Video Archive         Recent Topics      
YMR logo

You are here:  Your Model Railway Club > Reference Area. > Hints & Tips > Track cleaning To bottom of page
                 

 Moderated by: Spurno
Start New Topic Reply Printer Friendly

Track cleaning - Hints & Tips - Reference Area. - Your Model Railway Club
AuthorPost
 Posted: Wed Nov 29th, 2017 03:32 pm
PMQuoteReply
link to this 1st post
gastwo
Member


Joined: Sat Jul 30th, 2011
Location: Llechryd, Ceredigion, United Kingdom
Posts: 569
Status: 
Offline

My photos:
view photos in Gallery
view photos as slides

Something we discovered at our last exhibition - as a quick track cleaner I used a couple of those use-once throw away spectacle/glass cleaners (box of 50 from Lidl, Aldi etc) they are pre-moistened with IPA or similar and the paper composition doesn't leave bits behind, and non abrasive.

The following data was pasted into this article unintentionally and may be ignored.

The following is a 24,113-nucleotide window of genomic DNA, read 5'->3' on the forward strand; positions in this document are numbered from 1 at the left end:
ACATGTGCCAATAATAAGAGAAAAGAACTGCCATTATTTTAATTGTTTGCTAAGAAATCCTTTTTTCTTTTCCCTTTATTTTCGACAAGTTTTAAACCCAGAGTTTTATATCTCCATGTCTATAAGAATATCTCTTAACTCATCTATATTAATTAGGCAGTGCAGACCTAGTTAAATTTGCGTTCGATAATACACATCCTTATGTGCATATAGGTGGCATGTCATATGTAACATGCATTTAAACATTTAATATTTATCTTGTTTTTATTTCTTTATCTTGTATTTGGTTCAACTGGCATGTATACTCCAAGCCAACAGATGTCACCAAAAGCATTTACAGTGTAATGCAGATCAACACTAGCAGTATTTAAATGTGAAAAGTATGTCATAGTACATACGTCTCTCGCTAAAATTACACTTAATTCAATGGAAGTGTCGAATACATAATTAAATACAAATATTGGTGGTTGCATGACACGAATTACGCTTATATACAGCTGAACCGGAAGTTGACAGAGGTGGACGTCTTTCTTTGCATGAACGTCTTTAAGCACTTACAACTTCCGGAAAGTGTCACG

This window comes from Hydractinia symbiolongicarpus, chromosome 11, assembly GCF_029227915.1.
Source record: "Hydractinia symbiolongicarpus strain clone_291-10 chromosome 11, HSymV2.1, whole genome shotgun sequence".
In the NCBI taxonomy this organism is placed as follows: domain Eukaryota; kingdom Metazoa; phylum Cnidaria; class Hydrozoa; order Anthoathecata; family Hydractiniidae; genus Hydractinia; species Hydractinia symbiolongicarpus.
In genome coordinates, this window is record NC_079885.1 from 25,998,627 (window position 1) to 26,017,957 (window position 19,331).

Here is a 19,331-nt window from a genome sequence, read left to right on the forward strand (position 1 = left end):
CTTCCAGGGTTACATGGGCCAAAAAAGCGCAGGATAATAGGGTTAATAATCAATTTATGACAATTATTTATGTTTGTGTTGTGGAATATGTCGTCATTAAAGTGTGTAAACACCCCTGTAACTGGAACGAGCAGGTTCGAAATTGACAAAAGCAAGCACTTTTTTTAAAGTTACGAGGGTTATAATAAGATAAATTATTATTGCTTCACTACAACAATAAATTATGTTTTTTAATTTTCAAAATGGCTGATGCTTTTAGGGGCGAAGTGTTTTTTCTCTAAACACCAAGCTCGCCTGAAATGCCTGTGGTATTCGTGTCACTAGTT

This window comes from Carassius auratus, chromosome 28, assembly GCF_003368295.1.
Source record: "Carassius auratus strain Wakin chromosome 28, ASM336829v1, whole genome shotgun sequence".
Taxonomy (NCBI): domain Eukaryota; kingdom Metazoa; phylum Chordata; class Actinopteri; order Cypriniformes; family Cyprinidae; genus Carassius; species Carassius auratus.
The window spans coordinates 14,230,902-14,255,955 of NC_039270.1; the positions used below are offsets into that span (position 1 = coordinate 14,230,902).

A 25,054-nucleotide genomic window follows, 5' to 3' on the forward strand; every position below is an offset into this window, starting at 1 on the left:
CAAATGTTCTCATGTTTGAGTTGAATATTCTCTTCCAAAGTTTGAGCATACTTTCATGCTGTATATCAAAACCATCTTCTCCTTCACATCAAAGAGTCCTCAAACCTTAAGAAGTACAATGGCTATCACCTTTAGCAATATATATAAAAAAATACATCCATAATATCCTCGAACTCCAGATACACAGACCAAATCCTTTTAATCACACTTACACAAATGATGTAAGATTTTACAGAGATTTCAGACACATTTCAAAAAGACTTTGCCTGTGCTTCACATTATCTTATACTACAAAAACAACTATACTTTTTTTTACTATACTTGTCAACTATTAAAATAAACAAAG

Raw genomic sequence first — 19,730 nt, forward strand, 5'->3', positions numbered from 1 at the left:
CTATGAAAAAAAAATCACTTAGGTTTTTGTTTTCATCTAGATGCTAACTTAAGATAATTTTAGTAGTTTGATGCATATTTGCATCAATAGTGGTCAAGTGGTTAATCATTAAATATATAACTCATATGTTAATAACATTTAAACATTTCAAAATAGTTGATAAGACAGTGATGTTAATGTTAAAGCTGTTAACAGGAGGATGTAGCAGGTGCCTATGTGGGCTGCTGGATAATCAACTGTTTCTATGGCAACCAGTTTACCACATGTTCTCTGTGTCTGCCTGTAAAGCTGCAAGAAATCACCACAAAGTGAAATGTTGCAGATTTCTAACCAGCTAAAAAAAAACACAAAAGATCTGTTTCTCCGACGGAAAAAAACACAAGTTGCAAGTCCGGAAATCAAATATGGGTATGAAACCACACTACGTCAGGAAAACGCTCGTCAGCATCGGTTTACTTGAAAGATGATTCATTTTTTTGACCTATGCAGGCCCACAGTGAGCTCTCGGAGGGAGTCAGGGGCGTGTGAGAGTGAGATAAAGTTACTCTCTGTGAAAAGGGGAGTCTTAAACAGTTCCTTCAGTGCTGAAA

Worth keeping a few in the portable tool box for going to shows.

Shaun.

Back To Top PMQuoteReply

 Posted: Wed Nov 29th, 2017 11:22 pm
PMQuoteReply
link to this 2nd post
MaxSouthOz
Admin


Joined: Sat Aug 23rd, 2008
Location: Adelaide , Australia
Posts: 12175
Status: 
Offline

My photos:
view photos in Gallery
view photos as slides

Thanks, Shaun.

A good one.  :thumbs



____________________
Max
Port Elderley
Back To Top PMQuoteReply

 Posted: Fri Dec 1st, 2017 02:54 am
PMQuoteReply
link to this 3rd post
Petermac
Moderator


Joined: Sat Oct 13th, 2007
Location: Nr Bergerac, France
Posts: 16188
Status: 
Offline

My photos:
view photos in Gallery
view photos as slides

Are these a bit like "wet-wipes" Shaun ?



____________________
'Petermac
Back To Top PMQuoteReply

 Posted: Fri Dec 1st, 2017 01:08 pm
PMQuoteReply
link to this 4th post
gastwo
Member


Joined: Sat Jul 30th, 2011
Location: Llechryd, Ceredigion, United Kingdom
Posts: 569
Status: 
Offline

My photos:
view photos in Gallery
view photos as slides

Not quite, Peter. I think wet wipes and similar disposable cleaning aids probably contain soaps/lanolin/antiseptics and other chemicals that may leave deposits on the track - also the tissue fabric on wet wipes seems to be softer and prone to shred.

These are the cleansers I use (in emergency, or as a last resort):